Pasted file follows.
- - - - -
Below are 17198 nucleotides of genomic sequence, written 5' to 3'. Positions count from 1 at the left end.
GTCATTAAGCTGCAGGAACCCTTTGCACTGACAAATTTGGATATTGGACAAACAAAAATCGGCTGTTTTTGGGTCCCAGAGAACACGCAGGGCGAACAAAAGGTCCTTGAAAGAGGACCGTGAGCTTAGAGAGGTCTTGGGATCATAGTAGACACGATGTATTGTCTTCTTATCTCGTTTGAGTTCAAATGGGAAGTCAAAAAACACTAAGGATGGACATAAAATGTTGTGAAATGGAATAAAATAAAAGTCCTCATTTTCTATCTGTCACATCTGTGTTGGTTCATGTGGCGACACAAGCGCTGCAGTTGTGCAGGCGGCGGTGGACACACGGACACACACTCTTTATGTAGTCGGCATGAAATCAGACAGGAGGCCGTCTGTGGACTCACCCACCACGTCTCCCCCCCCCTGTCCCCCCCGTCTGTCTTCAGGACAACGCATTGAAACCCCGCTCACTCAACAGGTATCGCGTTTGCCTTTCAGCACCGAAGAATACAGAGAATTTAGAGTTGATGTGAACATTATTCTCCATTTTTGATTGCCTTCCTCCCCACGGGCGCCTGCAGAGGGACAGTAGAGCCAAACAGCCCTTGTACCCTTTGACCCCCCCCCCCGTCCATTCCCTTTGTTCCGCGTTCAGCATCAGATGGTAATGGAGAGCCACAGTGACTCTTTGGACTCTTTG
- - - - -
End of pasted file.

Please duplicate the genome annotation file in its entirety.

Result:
Below are 17198 nucleotides of genomic sequence, written 5' to 3'. Positions count from 1 at the left end.
GTCATTAAGCTGCAGGAACCCTTTGCACTGACAAATTTGGATATTGGACAAACAAAAATCGGCTGTTTTTGGGTCCCAGAGAACACGCAGGGCGAACAAAAGGTCCTTGAAAGAGGACCGTGAGCTTAGAGAGGTCTTGGGATCATAGTAGACACGATGTATTGTCTTCTTATCTCGTTTGAGTTCAAATGGGAAGTCAAAAAACACTAAGGATGGACATAAAATGTTGTGAAATGGAATAAAATAAAAGTCCTCATTTTCTATCTGTCACATCTGTGTTGGTTCATGTGGCGACACAAGCGCTGCAGTTGTGCAGGCGGCGGTGGACACACGGACACACACTCTTTATGTAGTCGGCATGAAATCAGACAGGAGGCCGTCTGTGGACTCACCCACCACGTCTCCCCCCCCCTGTCCCCCCCGTCTGTCTTCAGGACAACGCATTGAAACCCCGCTCACTCAACAGGTATCGCGTTTGCCTTTCAGCACCGAAGAATACAGAGAATTTAGAGTTGATGTGAACATTATTCTCCATTTTTGATTGCCTTCCTCCCCACGGGCGCCTGCAGAGGGACAGTAGAGCCAAACAGCCCTTGTACCCTTTGACCCCCCCCCCCGTCCATTCCCTTTGTTCCGCGTTCAGCATCAGATGGTAATGGAGAGCCACAGTGACTCTTTGGACTCTTTG